A Little Princess by Frances Hodgson Burnett (J)

A Little Princess

A Little Princess  

Frances Hodgson Burnett (Juvenile Fiction)

Sara Crewe is seven and always dreaming and thinking odd things.  But ever since arriving in London from India with her father, Captain Ralph Crewe, all she thinks about is “the place”—Miss Minchin’s Select Seminary for Young Ladies.  Her father’s affluence instantly propels Sara to star status within the school, but misfortune soon causes her to be penniless and at the mercy of jealous students, spiteful cooks, and a vindictive and cold-hearted headmistress.  Once an heiress and now a pauper, Sara relies on the friendship of a young servant, two foolish schoolgirls, and a rather amicable rat to help her cope with her new station in life.

Burnett delivers a charming and tender Cinderella-like story where our heroine is suddenly ripped from a life of comfort, joy, and love and thrown into a merciless world of coldness, hunger, and cruelty.  Unlike Cinderella, Sara is merely a child and the pain and suffering inflicted upon her is especially difficult to bear.  It also earns her tormentor, Miss Minchin, a dubious place amongst literature’s most despised and detested villains.

With A Little Princess, Burnett gives us a story about humility, grace, courage, hope, generosity, and kindness.  She also gives us a girl who is a beloved daughter, a show pupil, an adopted mother, a storyteller, a benefactor, a scullery maid, and a friend.  But most of all, Sara Crewe is, and always will be in the hearts of readers, a little princess.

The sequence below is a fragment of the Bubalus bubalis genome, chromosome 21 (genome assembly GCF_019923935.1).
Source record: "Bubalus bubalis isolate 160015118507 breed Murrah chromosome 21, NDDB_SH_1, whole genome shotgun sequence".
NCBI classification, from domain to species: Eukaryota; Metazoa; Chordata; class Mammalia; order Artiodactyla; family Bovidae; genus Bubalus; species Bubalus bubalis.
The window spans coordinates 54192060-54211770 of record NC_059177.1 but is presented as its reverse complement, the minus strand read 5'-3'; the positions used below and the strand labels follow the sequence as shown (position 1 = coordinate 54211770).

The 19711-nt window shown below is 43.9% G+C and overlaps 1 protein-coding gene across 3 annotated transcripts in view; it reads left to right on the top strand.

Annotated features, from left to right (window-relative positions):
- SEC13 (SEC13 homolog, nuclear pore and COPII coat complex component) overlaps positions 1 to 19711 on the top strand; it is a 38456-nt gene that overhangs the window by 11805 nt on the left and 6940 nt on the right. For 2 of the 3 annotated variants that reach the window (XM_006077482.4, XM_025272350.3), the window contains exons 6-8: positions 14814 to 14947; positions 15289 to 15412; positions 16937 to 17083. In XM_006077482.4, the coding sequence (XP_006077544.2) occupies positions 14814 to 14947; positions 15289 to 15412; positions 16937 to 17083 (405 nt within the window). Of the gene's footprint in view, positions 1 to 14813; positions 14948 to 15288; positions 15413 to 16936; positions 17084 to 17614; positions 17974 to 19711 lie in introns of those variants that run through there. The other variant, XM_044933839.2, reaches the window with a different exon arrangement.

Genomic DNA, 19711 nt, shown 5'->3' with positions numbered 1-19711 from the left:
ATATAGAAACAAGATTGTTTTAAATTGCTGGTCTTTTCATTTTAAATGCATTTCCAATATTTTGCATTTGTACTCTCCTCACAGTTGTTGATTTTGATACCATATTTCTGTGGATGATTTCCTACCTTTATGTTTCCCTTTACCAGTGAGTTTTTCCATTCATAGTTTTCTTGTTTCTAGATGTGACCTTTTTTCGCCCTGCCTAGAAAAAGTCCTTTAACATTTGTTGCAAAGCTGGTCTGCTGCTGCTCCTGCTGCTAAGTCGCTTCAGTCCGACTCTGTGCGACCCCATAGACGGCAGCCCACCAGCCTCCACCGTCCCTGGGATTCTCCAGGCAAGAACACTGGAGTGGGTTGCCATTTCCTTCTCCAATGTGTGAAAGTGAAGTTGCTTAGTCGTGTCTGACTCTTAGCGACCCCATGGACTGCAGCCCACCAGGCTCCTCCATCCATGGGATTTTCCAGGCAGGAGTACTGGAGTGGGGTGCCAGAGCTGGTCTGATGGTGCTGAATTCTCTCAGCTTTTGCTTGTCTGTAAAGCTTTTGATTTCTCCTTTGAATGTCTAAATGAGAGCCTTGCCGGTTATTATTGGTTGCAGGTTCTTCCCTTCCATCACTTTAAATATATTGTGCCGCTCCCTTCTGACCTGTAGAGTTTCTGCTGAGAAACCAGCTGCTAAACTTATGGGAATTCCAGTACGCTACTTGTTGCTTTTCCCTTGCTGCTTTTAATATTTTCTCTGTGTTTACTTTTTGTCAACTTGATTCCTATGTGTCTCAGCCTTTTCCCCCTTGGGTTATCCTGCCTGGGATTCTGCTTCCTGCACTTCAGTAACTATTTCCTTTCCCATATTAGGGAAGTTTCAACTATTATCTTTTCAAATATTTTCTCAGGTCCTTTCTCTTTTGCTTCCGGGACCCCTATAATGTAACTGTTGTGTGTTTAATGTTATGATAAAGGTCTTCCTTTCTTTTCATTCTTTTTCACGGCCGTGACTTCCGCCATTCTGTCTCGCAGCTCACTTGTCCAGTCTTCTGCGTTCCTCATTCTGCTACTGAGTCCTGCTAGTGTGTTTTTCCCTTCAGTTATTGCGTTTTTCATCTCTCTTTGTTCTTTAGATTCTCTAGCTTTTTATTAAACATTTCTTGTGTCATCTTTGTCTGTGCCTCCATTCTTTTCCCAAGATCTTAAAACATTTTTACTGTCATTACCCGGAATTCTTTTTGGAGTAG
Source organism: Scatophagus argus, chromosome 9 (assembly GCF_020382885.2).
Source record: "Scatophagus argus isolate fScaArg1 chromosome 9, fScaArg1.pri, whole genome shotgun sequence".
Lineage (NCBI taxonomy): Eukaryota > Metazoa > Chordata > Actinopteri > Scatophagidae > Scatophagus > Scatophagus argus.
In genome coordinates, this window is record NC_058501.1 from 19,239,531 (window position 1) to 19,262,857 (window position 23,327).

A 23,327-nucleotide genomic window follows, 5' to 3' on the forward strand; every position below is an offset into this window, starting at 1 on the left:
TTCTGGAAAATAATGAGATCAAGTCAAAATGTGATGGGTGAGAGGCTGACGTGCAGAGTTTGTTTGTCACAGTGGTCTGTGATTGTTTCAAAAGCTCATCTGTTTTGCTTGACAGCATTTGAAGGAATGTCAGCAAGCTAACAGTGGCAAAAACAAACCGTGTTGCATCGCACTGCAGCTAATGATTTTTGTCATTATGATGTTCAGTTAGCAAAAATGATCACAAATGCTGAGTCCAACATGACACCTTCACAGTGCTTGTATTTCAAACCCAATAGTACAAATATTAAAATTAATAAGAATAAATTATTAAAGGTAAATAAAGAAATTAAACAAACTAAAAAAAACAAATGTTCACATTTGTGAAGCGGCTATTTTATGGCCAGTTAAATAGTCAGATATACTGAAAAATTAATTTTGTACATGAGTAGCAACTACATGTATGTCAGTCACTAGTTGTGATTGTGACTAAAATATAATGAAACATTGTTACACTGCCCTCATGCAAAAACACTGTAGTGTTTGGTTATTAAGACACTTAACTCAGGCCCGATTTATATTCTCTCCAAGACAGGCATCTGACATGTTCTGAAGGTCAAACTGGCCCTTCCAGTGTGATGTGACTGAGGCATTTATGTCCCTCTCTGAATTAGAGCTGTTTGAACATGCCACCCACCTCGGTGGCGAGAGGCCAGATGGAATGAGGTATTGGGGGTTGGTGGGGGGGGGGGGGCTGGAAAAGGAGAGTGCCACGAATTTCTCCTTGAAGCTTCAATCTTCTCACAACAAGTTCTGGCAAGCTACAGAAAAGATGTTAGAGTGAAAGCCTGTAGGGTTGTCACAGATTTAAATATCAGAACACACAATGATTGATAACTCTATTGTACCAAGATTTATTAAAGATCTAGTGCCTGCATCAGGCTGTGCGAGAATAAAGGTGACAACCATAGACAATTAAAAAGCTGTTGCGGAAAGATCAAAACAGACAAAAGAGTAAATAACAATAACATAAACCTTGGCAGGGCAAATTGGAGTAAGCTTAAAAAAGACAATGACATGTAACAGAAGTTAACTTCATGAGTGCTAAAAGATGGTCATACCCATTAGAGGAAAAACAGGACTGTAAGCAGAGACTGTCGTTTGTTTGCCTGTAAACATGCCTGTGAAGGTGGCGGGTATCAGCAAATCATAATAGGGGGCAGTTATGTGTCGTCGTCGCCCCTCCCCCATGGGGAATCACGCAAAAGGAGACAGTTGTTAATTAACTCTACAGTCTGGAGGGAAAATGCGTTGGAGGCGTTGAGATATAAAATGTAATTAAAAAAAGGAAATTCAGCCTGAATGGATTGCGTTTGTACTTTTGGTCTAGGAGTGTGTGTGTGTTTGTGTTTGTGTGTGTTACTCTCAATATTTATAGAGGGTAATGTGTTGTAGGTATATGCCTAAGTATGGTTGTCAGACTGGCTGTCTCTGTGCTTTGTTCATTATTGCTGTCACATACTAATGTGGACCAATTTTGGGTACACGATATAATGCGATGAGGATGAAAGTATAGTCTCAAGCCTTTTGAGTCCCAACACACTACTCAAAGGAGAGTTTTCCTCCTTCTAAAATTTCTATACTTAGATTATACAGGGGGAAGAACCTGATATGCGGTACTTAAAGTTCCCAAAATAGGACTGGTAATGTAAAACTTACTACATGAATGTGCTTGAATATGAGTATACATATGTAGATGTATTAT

Rating: 5/5

* Book cover image attributed to www.tvtropes.org

 

Homeless Bird by Gloria Whelan (YA)

Tween & Teen Tuesday

Every Tuesday, we review either a juvenile (J) or young adult (YA) book

Homeless Bird

Homeless Bird (YA)

Gloria Whelan

Thirteen-year old Koly is arranged to be married and must leave everything and everyone she loves behind.  When fate intervenes, she finds herself alone in a strange city.  Her favorite poem tells about a flock of birds that fly day and night, except the homeless bird. It always flies to somewhere else.  With no money and no hope for the future, where does this homeless bird fly now?

Written in the first-person narrative, Homeless Bird gives us a story of courage, hope, determination, and love.  In Koly’s own words, the reader experiences and feels firsthand her sense of loss, betrayal, heartache, and despair.  Whelan’s love for Koly shows through her compassionate writing and wonderful storytelling.  In the end, she gives us a heroine that not only flies, she soars.

Rating: 5/5